In this environment, Riace’s model cannot stand on its own two legs. It relies completely on the immigration funds paid to the town by the central government. The bureaucracy involved in making sure the town receives its immigration funds is very delicate and complex, and includes frequent inspections and reports to keep track of where the money goes, how it is spent, and which programs can be implemented and how. These problems were manageable, and the government willing to support the town, the political winds changed in 2016. First, the use of the vouchers was deemed unacceptable by the minister of the interior, and they had to be abandoned. Then, the funds allocated to the employment programs stopped arriving.
A big chunk of the funds the town had been receiving is frozen while government commissions analyze its programs. The massive delay in backlogged payments has further dried out the town treasury. People have not received their salaries for months now. Local business owners have not been reimbursed the advanced money from the vouchers. So far, Riace has been able to keep going thanks to a network of volunteers, the help of migrant associations, and the patience of its inhabitants. But today the city it at risk of default.
And yet, the most absurd thing in this complex story is the fact that nobody, from politicians to operators, seems to know why exactly the funds were cut or suspended, whether the measure is temporary or definitive, if other inspections will bring different answers.
When it was announced at the beginning of August that Riace would not receive funds for the first half of 2018, Mayor Lucano went on a hunger strike to protest against the “injustice that Riace has been suffering in the last two years,” pointing out “a huge debt accumulated towards the workers, suppliers, and the refugees themselves.” Meanwhile, in recent weeks, several public figures, including anti-mafia journalist Roberto Saviano, made an appeal in defense of Riace and it was launched a fundraising to support its model.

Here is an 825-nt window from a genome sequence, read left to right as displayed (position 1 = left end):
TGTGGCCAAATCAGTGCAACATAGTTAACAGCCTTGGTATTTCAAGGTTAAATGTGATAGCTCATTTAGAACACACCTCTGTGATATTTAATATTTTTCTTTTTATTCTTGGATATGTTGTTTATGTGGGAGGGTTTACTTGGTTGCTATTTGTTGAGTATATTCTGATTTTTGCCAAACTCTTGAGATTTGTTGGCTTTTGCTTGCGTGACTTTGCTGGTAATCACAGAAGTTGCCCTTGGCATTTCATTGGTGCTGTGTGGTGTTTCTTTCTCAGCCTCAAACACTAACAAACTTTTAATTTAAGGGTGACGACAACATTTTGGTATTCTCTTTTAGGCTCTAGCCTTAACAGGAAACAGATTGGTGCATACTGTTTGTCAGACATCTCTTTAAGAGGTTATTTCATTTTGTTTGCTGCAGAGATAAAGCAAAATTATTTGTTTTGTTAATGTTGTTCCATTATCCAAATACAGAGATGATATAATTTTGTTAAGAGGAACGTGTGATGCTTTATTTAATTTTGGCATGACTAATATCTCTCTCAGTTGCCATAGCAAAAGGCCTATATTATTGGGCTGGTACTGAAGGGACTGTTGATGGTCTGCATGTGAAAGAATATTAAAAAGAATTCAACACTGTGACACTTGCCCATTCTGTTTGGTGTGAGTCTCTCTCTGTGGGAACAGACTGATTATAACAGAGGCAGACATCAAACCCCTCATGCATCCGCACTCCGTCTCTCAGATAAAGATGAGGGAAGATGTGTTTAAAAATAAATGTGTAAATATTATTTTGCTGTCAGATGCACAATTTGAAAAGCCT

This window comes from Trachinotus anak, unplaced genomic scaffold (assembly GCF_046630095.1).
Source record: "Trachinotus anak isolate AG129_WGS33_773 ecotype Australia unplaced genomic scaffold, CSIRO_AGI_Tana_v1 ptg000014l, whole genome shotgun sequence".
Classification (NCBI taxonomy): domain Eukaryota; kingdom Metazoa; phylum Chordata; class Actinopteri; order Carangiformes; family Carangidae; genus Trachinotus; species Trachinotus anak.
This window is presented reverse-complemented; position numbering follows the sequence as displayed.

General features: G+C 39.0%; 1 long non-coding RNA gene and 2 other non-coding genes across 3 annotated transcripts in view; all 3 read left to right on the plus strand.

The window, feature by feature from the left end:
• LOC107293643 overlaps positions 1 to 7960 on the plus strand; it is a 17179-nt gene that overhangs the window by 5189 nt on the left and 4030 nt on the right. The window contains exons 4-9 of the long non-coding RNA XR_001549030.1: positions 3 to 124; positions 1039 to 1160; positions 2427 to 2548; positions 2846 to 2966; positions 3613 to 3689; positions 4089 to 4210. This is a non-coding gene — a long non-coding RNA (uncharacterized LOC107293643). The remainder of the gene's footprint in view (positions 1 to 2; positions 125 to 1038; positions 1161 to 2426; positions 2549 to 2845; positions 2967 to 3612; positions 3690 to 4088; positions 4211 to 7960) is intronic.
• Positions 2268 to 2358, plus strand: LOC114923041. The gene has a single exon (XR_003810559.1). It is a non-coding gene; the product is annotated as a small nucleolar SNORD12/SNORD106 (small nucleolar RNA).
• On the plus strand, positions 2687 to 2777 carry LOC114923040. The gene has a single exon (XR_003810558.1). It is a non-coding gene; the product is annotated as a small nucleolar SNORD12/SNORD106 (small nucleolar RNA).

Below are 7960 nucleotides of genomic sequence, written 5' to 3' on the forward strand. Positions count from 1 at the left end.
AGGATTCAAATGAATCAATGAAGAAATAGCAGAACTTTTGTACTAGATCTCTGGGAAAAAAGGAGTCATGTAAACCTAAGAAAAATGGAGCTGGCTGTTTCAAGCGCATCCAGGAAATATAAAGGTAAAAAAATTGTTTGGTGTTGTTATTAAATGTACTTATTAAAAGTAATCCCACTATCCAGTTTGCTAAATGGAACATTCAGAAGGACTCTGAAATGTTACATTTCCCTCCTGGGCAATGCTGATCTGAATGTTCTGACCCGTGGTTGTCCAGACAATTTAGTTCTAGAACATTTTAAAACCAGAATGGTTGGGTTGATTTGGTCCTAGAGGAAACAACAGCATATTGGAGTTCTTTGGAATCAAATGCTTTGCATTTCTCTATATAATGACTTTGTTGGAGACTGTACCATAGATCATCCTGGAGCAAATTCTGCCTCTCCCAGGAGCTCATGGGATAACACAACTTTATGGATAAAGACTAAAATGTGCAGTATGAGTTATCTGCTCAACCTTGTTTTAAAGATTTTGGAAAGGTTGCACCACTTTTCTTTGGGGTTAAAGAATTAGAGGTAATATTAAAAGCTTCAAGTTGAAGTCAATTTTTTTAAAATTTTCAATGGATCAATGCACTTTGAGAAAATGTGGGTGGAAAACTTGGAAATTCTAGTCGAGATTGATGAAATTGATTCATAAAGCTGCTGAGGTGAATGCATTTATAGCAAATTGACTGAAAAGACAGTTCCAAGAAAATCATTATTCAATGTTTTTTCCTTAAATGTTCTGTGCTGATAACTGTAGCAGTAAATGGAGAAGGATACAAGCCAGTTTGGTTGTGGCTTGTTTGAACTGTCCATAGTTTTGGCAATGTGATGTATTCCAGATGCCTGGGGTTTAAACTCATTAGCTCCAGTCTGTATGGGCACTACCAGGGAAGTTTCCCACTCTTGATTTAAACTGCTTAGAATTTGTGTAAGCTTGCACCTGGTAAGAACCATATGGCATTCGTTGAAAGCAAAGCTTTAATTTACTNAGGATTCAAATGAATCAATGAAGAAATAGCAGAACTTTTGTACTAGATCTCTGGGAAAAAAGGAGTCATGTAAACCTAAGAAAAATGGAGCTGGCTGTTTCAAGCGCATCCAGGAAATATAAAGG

In the absence of long-term answers, Riace is living in a sort of limbo where the only sure thing is that the current situation is not sustainable for long. Adding further doubts, Lucano is currently under investigation for fraud, bribery, and abuse of office. The charges are related to a lack of sufficient reports for some expenses related to migrant programs in 2014.
The approach to immigration in Italy has deeply changed. It did not happen overnight, and it would be too easy to blame it all on the new government. It was a long process in which many factors played a role: the economic crisis, politicians unable to respond to people’s needs and prone to sending whatever message was needed in order to gather some votes, the geographic position, the lack of help from Europe, the inability of states to cope with globalization. The result of all this is a xenophobic and nationalist government, whose approach toward immigration in personified by Deputy Prime Minister Matteo Salvini of the far-right Lega Nord (Northern League) party—Lucano’s nemesis, who has already stated that he considers the mayor of Riace “a zero.”
Salvini’s political message is almost completely focused on his fight against immigration, and one of his favorite subjects is the 35 euros a day given to each migrant—money that, according to him, is turning migrants into rich idlers who spend their days in luxury hotels paid for by Italian citizens. This message made Lega Nord one of the winners in Italy’s last election, allowing it to form a government with the Five Star Movement.
Even in Riace, Salvini’s message appeals to some. In the days I spent there, most of the residents I talked to defended their mayor and his approach toward immigration. But I also met a consistent minority that could not help but show poorly concealed hostility toward migrants. They voiced a watered down versions of Salvini’s “Italians first,” with the insuperable conviction that the money going to migrants should be going to Italians instead. Often they voiced suspicions that the mayor was personally benefiting from the immigration program.
In this context, with Lucano’s time in office coming to an end and no certainty of who will succeed him, Riace could come to represent the exact opposite of what it has represented so far: not the dream of a welcoming and tolerant Italy, but a demonstration that utopias cannot exist in reality.